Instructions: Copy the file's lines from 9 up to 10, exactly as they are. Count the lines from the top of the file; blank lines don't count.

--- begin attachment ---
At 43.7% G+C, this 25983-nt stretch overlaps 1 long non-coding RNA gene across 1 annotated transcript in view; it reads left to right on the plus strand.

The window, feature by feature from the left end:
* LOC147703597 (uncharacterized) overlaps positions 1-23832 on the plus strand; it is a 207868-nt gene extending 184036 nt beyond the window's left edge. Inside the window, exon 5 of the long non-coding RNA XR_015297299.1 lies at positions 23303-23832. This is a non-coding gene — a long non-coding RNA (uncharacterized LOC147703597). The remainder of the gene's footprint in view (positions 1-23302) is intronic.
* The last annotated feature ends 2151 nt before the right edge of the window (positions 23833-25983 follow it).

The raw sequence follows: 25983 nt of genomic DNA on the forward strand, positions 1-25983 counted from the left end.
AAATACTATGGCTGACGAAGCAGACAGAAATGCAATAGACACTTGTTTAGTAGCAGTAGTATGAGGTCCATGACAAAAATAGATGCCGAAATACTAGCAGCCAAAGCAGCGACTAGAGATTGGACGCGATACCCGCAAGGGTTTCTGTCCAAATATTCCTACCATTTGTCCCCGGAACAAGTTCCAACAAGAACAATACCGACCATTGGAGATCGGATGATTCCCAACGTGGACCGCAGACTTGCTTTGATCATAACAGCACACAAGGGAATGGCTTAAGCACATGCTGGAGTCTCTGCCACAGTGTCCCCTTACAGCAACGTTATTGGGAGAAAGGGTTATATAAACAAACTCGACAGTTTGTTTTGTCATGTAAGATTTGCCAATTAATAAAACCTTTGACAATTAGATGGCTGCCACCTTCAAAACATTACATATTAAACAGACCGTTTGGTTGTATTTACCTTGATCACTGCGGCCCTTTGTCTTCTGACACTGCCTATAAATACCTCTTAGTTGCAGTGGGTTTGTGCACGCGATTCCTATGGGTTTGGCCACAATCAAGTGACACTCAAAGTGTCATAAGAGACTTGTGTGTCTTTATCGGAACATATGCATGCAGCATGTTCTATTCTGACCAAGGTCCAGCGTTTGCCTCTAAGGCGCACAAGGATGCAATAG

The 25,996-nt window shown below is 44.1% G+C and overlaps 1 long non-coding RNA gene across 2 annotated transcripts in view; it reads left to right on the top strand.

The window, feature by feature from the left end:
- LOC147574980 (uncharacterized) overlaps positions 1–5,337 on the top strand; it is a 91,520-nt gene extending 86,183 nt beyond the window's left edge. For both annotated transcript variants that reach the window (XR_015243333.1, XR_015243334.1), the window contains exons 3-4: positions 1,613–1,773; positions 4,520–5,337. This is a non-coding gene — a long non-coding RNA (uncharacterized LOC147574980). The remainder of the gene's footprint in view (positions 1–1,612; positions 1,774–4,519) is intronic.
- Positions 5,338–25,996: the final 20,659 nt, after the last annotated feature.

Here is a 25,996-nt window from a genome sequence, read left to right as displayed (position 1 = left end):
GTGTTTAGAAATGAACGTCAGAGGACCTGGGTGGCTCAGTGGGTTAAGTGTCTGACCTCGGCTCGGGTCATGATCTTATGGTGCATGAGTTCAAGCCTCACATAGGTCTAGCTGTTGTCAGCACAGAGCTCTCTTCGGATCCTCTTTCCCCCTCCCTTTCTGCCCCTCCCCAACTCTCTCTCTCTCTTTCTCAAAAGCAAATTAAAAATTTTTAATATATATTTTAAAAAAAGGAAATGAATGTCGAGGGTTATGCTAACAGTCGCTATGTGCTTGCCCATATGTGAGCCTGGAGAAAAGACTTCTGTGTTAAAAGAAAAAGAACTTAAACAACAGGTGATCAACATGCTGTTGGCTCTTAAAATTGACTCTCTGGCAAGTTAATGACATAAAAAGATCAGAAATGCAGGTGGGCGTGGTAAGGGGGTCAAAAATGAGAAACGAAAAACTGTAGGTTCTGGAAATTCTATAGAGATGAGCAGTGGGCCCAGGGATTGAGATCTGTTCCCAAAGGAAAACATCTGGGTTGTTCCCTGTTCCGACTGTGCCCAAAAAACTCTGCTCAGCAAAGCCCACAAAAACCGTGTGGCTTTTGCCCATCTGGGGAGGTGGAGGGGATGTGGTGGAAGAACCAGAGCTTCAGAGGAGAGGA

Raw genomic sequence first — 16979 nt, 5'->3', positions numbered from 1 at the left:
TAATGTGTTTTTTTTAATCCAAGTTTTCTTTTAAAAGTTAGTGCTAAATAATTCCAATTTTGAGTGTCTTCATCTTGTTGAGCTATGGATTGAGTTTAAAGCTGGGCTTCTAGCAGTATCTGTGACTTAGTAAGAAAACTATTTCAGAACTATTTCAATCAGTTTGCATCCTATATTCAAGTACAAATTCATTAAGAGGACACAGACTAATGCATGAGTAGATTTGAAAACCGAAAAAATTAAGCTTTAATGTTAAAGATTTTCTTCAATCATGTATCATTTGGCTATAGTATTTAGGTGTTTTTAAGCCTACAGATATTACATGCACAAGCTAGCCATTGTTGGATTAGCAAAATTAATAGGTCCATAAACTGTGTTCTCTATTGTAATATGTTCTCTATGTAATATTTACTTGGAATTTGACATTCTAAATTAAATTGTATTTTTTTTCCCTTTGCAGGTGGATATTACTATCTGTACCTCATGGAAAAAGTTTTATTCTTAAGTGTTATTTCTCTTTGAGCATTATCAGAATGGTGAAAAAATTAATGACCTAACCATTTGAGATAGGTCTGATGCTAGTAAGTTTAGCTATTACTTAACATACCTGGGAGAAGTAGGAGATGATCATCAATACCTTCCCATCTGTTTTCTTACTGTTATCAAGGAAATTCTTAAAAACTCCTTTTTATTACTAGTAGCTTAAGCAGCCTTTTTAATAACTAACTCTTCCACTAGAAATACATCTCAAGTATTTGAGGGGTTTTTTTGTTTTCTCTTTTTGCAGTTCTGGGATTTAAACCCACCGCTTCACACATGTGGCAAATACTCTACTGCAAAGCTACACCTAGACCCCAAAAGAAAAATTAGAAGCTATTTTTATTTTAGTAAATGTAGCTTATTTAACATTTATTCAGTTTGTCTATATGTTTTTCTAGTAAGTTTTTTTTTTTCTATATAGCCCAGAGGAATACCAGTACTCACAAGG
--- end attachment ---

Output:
- LOC147574980 (uncharacterized) overlaps positions 1–5,337 on the top strand; it is a 91,520-nt gene extending 86,183 nt beyond the window's left edge. For both annotated transcript variants that reach the window (XR_015243333.1, XR_015243334.1), the window contains exons 3-4: positions 1,613–1,773; positions 4,520–5,337. This is a non-coding gene — a long non-coding RNA (uncharacterized LOC147574980). The remainder of the gene's footprint in view (positions 1–1,612; positions 1,774–4,519) is intronic.
- Positions 5,338–25,996: the final 20,659 nt, after the last annotated feature.